Clean bikes are an easier sell, I know, I've sold lots of them.  More than one seller I met lately bemoaned the lack of serious interest in his bike.  Lots of lookers, no buyers.  Hint: Dude, clean your bike, make it shine, make the buyer want it.  As for me, once I had a new owner call me back a few days after the sale and thank me again for taking such good care of the bike he bought from me.  My kinda guy.

In the end I once again looked to the past and the Kawasaki 1600, which I'd had in 2003.  This time I went for the Nomad model which comes stock with hard bags, a plusher seat, and a factory windshield, amongst other nice bits that I'd done as bolt on items in '03.  The bike I bought this time is an '06 model with just under 5000 miles on it.  5k miles on a five year old bike?  One more bike that testifies to good intentions of riding but those intentions waylaid by a poor economy and an owner too busy making ends meet to ride his bike.  The big Kaw was fairly clean when I brought it home but I still spent three hours on Saturday detailing it.  It was clean before, now it sparkles, except for the bug guts I got on it during today's 140 mile ride.

I've always like the Nomad, it's not full of electronic wonderments that go wrong and enrich a dealer, there is no BlueTooth connectivity or 500 watt bun warmers,  No radio, no ABS, no electric windshield.  Nothing wrong with those things, I've had them on other bikes.  But the Kaw is a fairly simple, solid machine and works well.  The hard bags are of good quality while the handling is good for a 700+lb bike.  I like that.

More importantly, the Nomad suspension is just soft enough to keep me comfortable.  As noted above, I rode 140 miles today and could have ridden 140 more without a problem.  Best of all, because it's a Kawasaki and not enormously popular, the prices for used examples in the current market are dirt cheap for what you get.  Kawasaki always seems to trail the other Japanese companies in popularity but I've own several Kaws now and always found them to be a great value for the money.

So, here's the new machine, parked by a quaint little roadside tavern featuring traditional Arizona artwork on it's exterior.  They were closed and as it says up at the top of the page, I don't drink anyway, but the building made for a nice backdrop.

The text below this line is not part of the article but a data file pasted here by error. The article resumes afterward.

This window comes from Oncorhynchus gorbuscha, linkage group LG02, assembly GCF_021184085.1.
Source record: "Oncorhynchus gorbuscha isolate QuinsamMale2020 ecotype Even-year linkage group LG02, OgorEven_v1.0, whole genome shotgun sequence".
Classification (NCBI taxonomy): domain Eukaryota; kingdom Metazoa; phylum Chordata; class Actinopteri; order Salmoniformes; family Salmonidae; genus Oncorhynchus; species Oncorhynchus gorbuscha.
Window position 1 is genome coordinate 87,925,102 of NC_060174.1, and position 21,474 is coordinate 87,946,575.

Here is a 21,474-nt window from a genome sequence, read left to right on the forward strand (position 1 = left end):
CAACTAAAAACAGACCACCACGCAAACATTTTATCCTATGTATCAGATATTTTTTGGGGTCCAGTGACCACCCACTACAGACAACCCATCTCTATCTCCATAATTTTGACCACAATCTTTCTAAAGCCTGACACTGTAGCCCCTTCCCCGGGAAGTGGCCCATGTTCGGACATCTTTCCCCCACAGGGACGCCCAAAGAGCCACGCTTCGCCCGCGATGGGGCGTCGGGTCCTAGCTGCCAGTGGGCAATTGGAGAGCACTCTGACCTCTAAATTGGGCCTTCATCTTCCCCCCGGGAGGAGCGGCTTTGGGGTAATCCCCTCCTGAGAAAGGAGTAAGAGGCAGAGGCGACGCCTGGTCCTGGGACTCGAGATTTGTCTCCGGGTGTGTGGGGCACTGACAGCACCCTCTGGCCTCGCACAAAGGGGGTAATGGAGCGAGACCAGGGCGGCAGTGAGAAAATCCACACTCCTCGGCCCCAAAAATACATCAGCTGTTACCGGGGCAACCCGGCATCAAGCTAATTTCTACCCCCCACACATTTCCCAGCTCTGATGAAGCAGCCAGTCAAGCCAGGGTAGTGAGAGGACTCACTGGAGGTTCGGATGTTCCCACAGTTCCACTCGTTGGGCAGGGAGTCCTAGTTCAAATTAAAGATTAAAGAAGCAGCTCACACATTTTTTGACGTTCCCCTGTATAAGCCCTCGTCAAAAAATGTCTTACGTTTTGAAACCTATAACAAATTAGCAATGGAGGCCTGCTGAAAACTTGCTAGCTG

2006 Kaw 1600 Nomad

Jet black, some extra chrome but not too much.  A nice ride.  I may finally get out this summer and do the ride I'd mapped out back in '04 before life got in my way.

Oh yeah, if anyone younger and/or tougher than me would like to buy a 2007 Kawasaki VN900 Classic LT, let me know.  It's VERY clean and well photographed.  I'll even autograph the bike which should add a zero or two right of the decimal point in it's price.  Who knows,  it couldn't be much worse of an investment than my late, great 401k.

Sunday, February 06, 2011

Another from 1974

BMW R90S, somewhere on CA Highway 49, 1974
A simple shot of my R90S parked by the roadside next to some walls and large steel doors from the California Gold Rush period of the mid-19th century.  I was very interested for a long time in that colorful period of history in California and made many rides up and down Highway 49 which runs through the heart of Gold Rush country.  49 then was a fine, winding road surrounded by old oak trees, numerous creeks, and lots of history.  Signs of the Gold Rush days, from old buildings to massive scars on the land from hydraulic mining, were all to be seen if you knew where to look. What could be better?  I wish I'd taken more pictures then. Sadly, progress caught up with Highway 49 and the road was slowly widened and straightened in all the fun places and the ride became much less interesting from the motorcycling standpoint.

I note from the picture that I was using my new, blue waterproof duffel bag that turned out not to be waterproof.  I see the 1/2" thick dense foam mattress rolled up there; I was assured that it was better than an air mattress.  It wasn't, not even close.  Never take comfort advice from a hard core backpacker, they are all masochists.   My state of the art plastic military style canteen hangs on the side of the bike next to my rolled up, waxed cotton Belstaff jacket.  At the back of the heap is my warm and comfy sleeping bag -- which I still have.  I should probably wash it one of these days.

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"When my mood gets too hot and I find myself wandering beyond control I pull out my motor-bike and hurl it top-speed through these unfit roads for hour after hour." - T.E. Lawrence

An Important reminder from the past:
"I believe there are more instances of the abridgment of the freedom of the people by gradual and silent encroachments by those in power than by violent and sudden usurpations." - James Madison